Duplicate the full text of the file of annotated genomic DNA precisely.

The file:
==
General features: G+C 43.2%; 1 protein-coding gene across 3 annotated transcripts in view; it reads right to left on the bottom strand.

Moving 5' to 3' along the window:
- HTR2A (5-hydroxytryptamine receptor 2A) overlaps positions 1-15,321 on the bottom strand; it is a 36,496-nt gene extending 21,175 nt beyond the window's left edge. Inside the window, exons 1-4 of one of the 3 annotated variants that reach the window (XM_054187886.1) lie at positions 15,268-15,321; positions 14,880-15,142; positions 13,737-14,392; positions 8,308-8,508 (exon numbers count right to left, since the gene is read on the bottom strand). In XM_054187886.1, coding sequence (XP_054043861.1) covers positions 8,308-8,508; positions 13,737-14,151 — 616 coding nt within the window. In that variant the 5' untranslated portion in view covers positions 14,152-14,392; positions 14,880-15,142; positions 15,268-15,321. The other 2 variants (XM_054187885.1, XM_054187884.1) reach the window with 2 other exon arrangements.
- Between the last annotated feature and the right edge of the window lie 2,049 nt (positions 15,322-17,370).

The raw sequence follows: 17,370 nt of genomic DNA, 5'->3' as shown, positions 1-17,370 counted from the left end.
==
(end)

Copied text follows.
General features: G+C 43.2%; 1 protein-coding gene across 3 annotated transcripts in view; it reads right to left on the bottom strand.

Moving 5' to 3' along the window:
- HTR2A (5-hydroxytryptamine receptor 2A) overlaps positions 1-15,321 on the bottom strand; it is a 36,496-nt gene extending 21,175 nt beyond the window's left edge. Inside the window, exons 1-4 of one of the 3 annotated variants that reach the window (XM_054187886.1) lie at positions 15,268-15,321; positions 14,880-15,142; positions 13,737-14,392; positions 8,308-8,508 (exon numbers count right to left, since the gene is read on the bottom strand). In XM_054187886.1, coding sequence (XP_054043861.1) covers positions 8,308-8,508; positions 13,737-14,151 — 616 coding nt within the window. In that variant the 5' untranslated portion in view covers positions 14,152-14,392; positions 14,880-15,142; positions 15,268-15,321. The other 2 variants (XM_054187885.1, XM_054187884.1) reach the window with 2 other exon arrangements.
- Between the last annotated feature and the right edge of the window lie 2,049 nt (positions 15,322-17,370).

The raw sequence follows: 17,370 nt of genomic DNA, 5'->3' as shown, positions 1-17,370 counted from the left end.